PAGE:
Where To Find It – Expanded Shale, Alpine Plants

This past week I was on the hunt for various materials and plants for the garden. I always feel a little chaotic when I’m roaming in search of known and as yet unknown objects – as if I’m contributing to the entropy of the universe – its tendency towards greater and greater disorganization. But psychotherapists who treat physicists always reassure them that people who inadvertently court chaos are those very people who are most apt to put it all back together again – in short, artists. There is a book about still life painting by European artists from 1500-1800 titled The Magic of Things.  These artists have the gift of assembling seemingly random objects into an organized whole – organized by virtue of color, lighting, and composition. These still lives remind me of gardening on a smaller scale, since gardening also deals with making sense and order out of diverse collections and seemingly incoherent sets of materials.

This still life painting at the University of Michigan Museum of Art  by the Dutch Baroque painter Willem Claesz Heda, shows an engaging composition with a sense of dynamic randomness and disorder – as if something just happened.  Painting by Willem Claes Heda Some artists can’t bear to take order too far. A great idea to inspire garden design.
Stop number 1 is about elements, but not just any element. Expanded shale has become the one element at the base of my gardening pyramid. It consists of shale heated to around 2000 degrees, which creates a porous, ceramic, volcanic appearing lightweight stone. It has all the qualities a plant would love:  insulative against soil temperature fluctuations, absorptive of both nutrients and water, preserving of air spaces, and architectural, creating a minature reef to anchor and support microbes. It is also called Haydite and is a favorite of bonsai growers. After many years trying to solve the paradox of “moist and well drained soil”, expanded shale provided the perfect soil additive. Tony Avent of Plant Delights describes soil building at length on his website. He says his favorite amendment to create good drainage and porosity is “Perma Till” – which is expanded shale. If that is unavailable, he recommends pea gravel in a half inch layer tilled or mixed in. I use expanded shale as about 1/3 of my potting mix, with the other 1/3 horticultural compost (without manure), and 1/3 peat moss or coir. To that is added various organic sources of NPK such as alfalfa meal and lime for plants that need it.

I find this expanded shale at an area concrete company, Consumers Concrete in Kalamazoo, Michigan. The expanded shale I get is about the size of coarse sand and is used by Consumers to make lightweight concrete blocks. We are able to purchase it in bulk by shoveling it into heavyweight plastic trash bags. We are the only ones using their expanded shale for horticulture – until we mentioned it they were unaware of this use for their product. But we are thrilled to find all the “Haydite” we can use for a very low price compared to the high priced tiny bags sold to bonsai growers.

The sales representative for HpbHaydite in Indianapolis steered me to this outlet for their expanded shale. Their website states clearly and in detail all the horticultural (and other) uses for it. I plan to experiment with its uses in concrete troughs and containers for Japanese Maples. Consumers Concrete also has a larger size aggregate, about 3/8 – 1/2 inch diameter, in a large pile, which they use for lightweight construction concrete. We also shovel this into the back of our plastic lined van for surfacing pathways and mulching pots. I’ve used this size in a couple garden beds, but the smallest coarse sand size is best for root crops like carrots. I can’t get all the graded sizes the HpbHaydite site describes, but these two sizes seem to work for just about all my gardening needs.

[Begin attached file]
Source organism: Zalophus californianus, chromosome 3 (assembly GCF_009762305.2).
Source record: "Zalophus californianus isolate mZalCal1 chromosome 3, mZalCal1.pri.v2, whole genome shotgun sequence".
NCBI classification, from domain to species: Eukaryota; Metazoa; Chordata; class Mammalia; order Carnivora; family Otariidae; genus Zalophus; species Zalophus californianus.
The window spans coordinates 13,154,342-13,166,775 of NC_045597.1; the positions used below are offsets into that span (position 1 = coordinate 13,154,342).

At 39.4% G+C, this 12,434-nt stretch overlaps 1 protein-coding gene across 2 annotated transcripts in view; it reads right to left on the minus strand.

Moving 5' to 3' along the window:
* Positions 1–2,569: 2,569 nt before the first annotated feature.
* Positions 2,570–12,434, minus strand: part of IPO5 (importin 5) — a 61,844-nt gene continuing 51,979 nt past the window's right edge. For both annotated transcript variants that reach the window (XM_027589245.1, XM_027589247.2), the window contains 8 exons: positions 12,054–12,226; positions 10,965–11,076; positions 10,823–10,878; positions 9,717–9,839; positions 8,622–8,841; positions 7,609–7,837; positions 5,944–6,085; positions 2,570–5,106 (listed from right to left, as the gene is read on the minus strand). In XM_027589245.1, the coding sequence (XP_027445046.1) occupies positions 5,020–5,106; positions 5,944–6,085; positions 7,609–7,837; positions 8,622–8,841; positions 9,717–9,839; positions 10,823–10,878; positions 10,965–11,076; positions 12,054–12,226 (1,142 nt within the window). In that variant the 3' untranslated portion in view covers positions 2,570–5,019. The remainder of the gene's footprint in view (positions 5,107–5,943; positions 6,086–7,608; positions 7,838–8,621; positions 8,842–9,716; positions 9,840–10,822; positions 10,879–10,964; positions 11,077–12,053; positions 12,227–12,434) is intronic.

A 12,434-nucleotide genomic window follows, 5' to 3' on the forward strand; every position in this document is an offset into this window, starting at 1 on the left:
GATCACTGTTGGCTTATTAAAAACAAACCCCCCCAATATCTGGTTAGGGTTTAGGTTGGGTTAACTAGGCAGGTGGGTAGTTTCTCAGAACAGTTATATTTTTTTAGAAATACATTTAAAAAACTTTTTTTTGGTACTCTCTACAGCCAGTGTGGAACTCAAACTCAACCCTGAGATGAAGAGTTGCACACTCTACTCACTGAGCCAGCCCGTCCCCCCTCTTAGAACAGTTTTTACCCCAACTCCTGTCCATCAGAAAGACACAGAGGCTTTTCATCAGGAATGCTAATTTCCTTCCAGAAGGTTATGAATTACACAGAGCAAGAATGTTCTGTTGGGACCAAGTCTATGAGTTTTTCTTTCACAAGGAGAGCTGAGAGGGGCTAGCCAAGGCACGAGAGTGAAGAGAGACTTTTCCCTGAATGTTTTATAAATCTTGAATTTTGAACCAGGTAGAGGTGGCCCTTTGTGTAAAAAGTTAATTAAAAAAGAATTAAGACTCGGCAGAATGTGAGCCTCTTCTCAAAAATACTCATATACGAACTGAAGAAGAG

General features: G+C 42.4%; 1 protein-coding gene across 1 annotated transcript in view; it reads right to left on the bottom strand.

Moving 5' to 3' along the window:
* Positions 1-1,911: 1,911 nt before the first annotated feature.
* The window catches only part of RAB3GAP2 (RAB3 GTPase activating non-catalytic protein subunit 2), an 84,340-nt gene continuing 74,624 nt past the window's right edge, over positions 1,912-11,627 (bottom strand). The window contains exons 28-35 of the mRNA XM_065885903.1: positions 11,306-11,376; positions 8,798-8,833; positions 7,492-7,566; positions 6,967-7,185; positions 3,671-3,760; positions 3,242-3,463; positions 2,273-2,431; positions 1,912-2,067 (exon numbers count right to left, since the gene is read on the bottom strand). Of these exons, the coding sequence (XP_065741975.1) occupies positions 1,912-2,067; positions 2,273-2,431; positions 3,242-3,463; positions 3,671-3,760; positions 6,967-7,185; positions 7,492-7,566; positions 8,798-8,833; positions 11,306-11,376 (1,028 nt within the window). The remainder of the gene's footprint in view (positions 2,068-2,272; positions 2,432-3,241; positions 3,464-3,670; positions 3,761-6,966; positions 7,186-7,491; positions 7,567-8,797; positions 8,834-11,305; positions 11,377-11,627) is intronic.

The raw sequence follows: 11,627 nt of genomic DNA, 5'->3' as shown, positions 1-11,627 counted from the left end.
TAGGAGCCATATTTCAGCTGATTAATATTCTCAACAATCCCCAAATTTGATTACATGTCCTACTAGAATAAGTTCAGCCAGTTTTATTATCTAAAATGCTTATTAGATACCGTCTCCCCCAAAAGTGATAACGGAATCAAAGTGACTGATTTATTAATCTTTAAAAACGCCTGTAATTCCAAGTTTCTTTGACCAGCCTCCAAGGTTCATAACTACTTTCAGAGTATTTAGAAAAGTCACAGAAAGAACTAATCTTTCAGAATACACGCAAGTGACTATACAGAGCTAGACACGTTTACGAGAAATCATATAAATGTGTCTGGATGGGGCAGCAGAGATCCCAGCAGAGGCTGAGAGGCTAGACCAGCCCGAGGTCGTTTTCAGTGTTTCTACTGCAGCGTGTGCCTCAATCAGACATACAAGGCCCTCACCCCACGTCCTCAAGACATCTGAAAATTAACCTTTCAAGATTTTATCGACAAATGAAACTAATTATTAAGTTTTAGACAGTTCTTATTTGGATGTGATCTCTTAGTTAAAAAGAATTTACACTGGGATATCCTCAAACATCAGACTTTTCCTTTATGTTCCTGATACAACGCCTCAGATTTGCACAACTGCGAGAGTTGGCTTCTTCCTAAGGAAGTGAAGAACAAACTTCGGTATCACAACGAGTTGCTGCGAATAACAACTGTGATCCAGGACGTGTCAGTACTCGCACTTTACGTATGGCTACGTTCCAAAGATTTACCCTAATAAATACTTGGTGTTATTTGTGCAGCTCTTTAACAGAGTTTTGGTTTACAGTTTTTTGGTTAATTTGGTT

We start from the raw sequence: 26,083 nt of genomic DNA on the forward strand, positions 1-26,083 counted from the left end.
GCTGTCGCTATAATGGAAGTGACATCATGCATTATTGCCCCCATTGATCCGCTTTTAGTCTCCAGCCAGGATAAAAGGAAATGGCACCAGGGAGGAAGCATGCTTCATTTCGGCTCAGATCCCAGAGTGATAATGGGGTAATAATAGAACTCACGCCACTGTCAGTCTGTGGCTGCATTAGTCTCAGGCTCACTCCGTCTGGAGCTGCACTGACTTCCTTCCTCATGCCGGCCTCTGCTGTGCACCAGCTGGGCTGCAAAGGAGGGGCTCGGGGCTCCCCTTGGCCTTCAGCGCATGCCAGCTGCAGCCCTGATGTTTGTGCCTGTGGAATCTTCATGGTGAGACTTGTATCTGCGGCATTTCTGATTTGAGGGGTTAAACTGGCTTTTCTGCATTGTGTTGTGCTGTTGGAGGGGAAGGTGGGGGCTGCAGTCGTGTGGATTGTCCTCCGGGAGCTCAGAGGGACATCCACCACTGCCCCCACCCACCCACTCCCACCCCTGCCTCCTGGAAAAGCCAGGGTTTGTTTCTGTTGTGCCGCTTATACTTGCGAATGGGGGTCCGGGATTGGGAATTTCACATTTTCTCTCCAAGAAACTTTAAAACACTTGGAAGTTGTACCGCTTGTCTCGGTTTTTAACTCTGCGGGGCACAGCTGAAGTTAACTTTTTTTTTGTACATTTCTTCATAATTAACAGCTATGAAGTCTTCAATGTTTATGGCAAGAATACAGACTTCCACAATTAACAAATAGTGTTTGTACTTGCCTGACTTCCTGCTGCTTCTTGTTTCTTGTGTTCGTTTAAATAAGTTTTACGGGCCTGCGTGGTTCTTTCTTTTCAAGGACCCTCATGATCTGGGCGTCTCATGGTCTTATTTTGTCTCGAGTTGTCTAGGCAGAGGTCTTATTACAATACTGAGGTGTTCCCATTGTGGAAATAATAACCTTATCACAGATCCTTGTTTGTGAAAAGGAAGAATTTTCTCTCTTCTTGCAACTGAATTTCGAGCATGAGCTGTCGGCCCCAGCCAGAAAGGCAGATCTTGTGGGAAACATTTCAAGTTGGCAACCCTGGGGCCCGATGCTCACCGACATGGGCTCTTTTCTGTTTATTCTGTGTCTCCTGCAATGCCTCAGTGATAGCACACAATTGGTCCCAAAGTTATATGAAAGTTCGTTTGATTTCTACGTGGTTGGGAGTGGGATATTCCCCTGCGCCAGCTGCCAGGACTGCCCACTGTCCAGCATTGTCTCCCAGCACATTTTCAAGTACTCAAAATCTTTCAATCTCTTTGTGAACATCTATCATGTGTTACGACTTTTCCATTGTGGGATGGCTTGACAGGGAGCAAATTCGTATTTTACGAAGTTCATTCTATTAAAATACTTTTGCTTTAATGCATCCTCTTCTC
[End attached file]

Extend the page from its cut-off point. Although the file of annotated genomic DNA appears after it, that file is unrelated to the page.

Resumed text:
Last week, we also visited Arrowhead Alpines in Fowlerville, Michigan. This is a delightful and extensive nursery carrying rare alpines and other plants which are very difficult to find elsewhere (if at all).
Arrowhead Alpines - overview Arrowhead Alpines - inside a greenhouse

They specifically had two Chinese herbs I was looking for:  Siberian Solomon’s Seal or Polygonatum sibiricum, and Rhodiola. 

According to Ron Teeguarden of Dragonherbs.com, Polygonatum sibiricum has a “specific benefit on the energy of the heart and brain”. This plant is a done deal for me. He goes on to say it is a “potent mind tonic” and can “prevent mental and emotional breakdown when experiencing heavy mental loads.” Having experienced the phenomenal schizandra chinensis effects (see previous blog), I am fascinated by Chinese herbs and their effects on mental functioning. Ancient Tibetan and monks looking for mental conditioning for long periods of concentrated meditations led the way in these discoveries.

Arrowhead Alpines also had a Rhodiola species, as yet unidentified, from China. I already have one Rhodiola rosea plant started from seed from Horizon Herbs, probably Russian, but I am interested in growing other species. Ron Teeguarden uses Rhodiola sacra or crenulata from Tibet saying it is the most powerful. (PHOTO of Rhodiola) He describes Rhodiola this way:  it replenishes Qi, strengthens mind and body, a powerful adaptogenic, improves blood circulation, lifts mood, improves oxygen efficiency, immune modulating, life prolonging, wisdom enhancing.” I think this is worth working with!

I also bought an enchanting dwarf Solomon’s seal, a Hakonechloa macra aureola, a primula auricula alpina ‘Gordon Douglas’ and a poor little blue Cordyalis ‘Ex Dufu Temple’.

Regarding my brush with entropy, I’ll let the physicists argue and hammer out the details. I’ll do my part to stop the onrushing disintegration of matter by scooping some up and trying to put my tiny corner of the universe back together again…

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